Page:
By definition, almost any finalist in these Awards (with the exception of a few purely procurement-oriented organisations) must be fairly good at ”logistics and fulfilment” – although that is by no means the total supply chain, it is certainly the core in most businesses.
But life is too short to reassess all of our nearly 40 finalists on this narrower set of criteria, and the judges created a shortlist of four – Ford Motor Company, KN Drinks Logistics with Scottish & Newcastle, Tesco Direct, and Vodafone Logistics with Unipart Technology Logistics.
All of these, in very different ways, showed very high degrees of competence in the logistics and fulfilment sphere. Both Ford and KN were interesting in that they have taken very long-established logistics processes and infrastructure, and remoulded it to be fit for 21st century use. On the other hand, both these entries are slightly limited in scope as they are essentially internal to the industry. The judges concentrated therefore on the entries from Tesco Direct, and from Vodafone with UTL.
The Tesco entry, as described above in the ”Retail & Distribution” category, is truly impressive, especially given what has been achieved in the timescale and how service and fulfilment levels have been maintained or improved during an exponential start-up phase. Can these improvements be sustained in the ”consolidation” phase that must surely come? We don’t know yet.
What we do know is the long term success of the partnership between UTL and Vodafone. Unipart Trade Logistics has a relationship with Vodafone going back to 1999. Crudely, this is Vodafone outsourcing the supply chain for mobile phone handsets, but in reality, the relationship is far more symbiotic. ”This is Vodafone – and that is how UTL see themselves”.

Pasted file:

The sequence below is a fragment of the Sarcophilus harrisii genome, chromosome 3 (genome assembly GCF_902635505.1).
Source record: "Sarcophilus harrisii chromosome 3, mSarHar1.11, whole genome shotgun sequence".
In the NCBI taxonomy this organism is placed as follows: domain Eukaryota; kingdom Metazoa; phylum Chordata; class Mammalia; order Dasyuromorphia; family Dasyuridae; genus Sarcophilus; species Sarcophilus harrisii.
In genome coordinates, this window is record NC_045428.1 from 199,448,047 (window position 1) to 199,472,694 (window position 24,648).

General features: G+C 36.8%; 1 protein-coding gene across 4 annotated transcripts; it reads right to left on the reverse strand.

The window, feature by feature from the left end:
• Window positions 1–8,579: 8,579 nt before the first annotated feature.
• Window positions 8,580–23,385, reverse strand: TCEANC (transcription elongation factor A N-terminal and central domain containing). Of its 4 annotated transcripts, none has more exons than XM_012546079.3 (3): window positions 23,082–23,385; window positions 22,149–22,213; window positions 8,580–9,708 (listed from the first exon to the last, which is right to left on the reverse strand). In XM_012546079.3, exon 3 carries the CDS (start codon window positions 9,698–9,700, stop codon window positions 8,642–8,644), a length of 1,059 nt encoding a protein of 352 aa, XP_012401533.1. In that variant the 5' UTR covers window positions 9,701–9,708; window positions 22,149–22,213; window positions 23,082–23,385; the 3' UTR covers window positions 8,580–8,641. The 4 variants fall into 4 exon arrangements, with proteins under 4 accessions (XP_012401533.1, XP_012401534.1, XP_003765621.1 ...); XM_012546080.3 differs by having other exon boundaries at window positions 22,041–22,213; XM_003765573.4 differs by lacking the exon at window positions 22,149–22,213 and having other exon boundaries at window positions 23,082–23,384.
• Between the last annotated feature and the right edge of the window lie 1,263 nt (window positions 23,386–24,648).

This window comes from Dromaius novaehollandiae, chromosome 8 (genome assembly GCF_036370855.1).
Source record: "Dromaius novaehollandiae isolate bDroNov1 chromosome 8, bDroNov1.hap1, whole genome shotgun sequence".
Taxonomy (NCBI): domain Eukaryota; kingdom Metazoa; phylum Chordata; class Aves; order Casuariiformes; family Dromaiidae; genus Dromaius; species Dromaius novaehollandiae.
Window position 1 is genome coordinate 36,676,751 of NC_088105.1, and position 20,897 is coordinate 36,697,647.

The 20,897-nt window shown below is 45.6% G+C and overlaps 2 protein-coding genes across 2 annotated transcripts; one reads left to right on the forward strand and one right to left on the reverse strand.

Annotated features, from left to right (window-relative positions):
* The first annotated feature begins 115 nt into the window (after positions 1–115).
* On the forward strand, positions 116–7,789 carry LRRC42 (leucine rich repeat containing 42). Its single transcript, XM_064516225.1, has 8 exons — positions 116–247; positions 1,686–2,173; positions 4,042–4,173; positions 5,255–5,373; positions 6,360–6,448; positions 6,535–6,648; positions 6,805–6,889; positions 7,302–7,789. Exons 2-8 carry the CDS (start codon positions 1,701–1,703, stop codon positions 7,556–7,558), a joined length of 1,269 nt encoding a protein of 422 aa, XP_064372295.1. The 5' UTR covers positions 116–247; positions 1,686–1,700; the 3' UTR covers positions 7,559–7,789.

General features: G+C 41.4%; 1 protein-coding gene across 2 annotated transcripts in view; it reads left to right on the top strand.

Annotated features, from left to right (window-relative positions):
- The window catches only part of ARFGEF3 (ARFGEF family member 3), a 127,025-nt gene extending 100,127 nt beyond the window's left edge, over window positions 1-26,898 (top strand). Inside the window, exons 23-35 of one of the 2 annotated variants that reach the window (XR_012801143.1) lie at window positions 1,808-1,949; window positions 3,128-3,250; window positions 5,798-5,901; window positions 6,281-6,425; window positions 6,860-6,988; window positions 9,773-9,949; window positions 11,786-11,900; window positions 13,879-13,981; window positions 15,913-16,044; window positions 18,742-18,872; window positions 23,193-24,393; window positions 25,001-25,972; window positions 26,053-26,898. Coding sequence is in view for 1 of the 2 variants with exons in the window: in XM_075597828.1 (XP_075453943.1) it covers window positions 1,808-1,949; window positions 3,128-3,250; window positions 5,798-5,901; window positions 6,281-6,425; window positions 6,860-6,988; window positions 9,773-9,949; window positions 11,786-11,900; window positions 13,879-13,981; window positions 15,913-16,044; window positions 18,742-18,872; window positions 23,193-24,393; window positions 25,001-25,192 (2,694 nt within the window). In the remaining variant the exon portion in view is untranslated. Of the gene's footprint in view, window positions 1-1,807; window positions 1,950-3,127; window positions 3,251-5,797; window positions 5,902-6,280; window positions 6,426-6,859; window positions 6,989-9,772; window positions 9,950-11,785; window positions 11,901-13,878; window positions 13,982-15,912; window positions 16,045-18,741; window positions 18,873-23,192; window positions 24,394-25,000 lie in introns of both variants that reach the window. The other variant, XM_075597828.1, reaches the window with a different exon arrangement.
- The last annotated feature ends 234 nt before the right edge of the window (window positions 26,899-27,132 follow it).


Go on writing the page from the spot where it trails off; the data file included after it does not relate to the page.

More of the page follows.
UTL themselves say that this partnership is ”a bespoke tailored service developed over the years with one thing driving it – the Vodafone customer experience”.
Over the years the operation has grown from relatively simple roots to a complete set of forward and reverse logistics solutions, including pre-sales logistics; pick, pack and despatch; repair, exchange and refurbishment; car kit installation, customisation, parts purchasing and much more. In a year, UTL reckons to ”touch” Vodafone’s customers more than 12 million times, and making those experiences good ones for the customer through the supply chain is a key differentiator for Vodafone.
This operation has been a long time running, but the focus of this submission was the transformation project which, in a joint investment by UTL and Vodafone, brought three sites together into one warehouse (in Nuneaton) in just four months and ”without any disruption of service or missing a single customer order”.
The site has been ”future proofed” for predicted growth over the next ten years, and among the immediate benefits since the October 2006 move, pre-sales service have improved efficiencies by 12 per cent, repair capabilities, previously outsourced, have been brought in-house, as has car kit installation. This alone involved the integration of 85 engineers and 30 call centre staff to deliver a branded service based on Nuneaton. Distribution has also been enabled to transform service with, for example, options for evening delivery, and for customers to change delivery dates at short notice via SMS.
The judges found good strategy and strategy deployment, comprehensive metrics linked to business goals, a structured process architecture (the ”Unipart Way”, by no means unique to the Vodafone contract but demonstrably successful across a range of clients – and to think Unipart was a fall-out from the British motor car industry!), clear structures and the highest degrees of collaboration with customers and major suppliers.
UTL themselves say the Vodafone supply chain is ”such a success due to both companies sharing the same vision and providing a customer-driven differentiated service, ensuring that customers remain loyal to Vodafone.